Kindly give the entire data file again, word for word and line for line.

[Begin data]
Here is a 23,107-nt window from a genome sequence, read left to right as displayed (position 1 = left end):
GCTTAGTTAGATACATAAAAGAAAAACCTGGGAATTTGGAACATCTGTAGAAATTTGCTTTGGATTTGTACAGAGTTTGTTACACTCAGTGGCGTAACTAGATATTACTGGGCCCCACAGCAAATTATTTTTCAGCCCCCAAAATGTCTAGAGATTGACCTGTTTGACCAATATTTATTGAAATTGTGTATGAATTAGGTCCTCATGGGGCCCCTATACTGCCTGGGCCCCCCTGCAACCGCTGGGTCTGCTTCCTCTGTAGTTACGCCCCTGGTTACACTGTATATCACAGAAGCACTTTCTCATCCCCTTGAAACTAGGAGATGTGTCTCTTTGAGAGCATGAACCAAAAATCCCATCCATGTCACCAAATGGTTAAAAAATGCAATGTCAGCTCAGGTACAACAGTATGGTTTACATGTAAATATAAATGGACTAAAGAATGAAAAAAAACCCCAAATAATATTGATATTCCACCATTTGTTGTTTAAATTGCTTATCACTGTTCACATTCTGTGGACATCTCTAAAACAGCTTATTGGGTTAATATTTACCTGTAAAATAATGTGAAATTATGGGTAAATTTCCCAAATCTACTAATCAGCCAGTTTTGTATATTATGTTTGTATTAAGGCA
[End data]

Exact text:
Here is a 23,107-nt window from a genome sequence, read left to right as displayed (position 1 = left end):
GCTTAGTTAGATACATAAAAGAAAAACCTGGGAATTTGGAACATCTGTAGAAATTTGCTTTGGATTTGTACAGAGTTTGTTACACTCAGTGGCGTAACTAGATATTACTGGGCCCCACAGCAAATTATTTTTCAGCCCCCAAAATGTCTAGAGATTGACCTGTTTGACCAATATTTATTGAAATTGTGTATGAATTAGGTCCTCATGGGGCCCCTATACTGCCTGGGCCCCCCTGCAACCGCTGGGTCTGCTTCCTCTGTAGTTACGCCCCTGGTTACACTGTATATCACAGAAGCACTTTCTCATCCCCTTGAAACTAGGAGATGTGTCTCTTTGAGAGCATGAACCAAAAATCCCATCCATGTCACCAAATGGTTAAAAAATGCAATGTCAGCTCAGGTACAACAGTATGGTTTACATGTAAATATAAATGGACTAAAGAATGAAAAAAAACCCCAAATAATATTGATATTCCACCATTTGTTGTTTAAATTGCTTATCACTGTTCACATTCTGTGGACATCTCTAAAACAGCTTATTGGGTTAATATTTACCTGTAAAATAATGTGAAATTATGGGTAAATTTCCCAAATCTACTAATCAGCCAGTTTTGTATATTATGTTTGTATTAAGGCA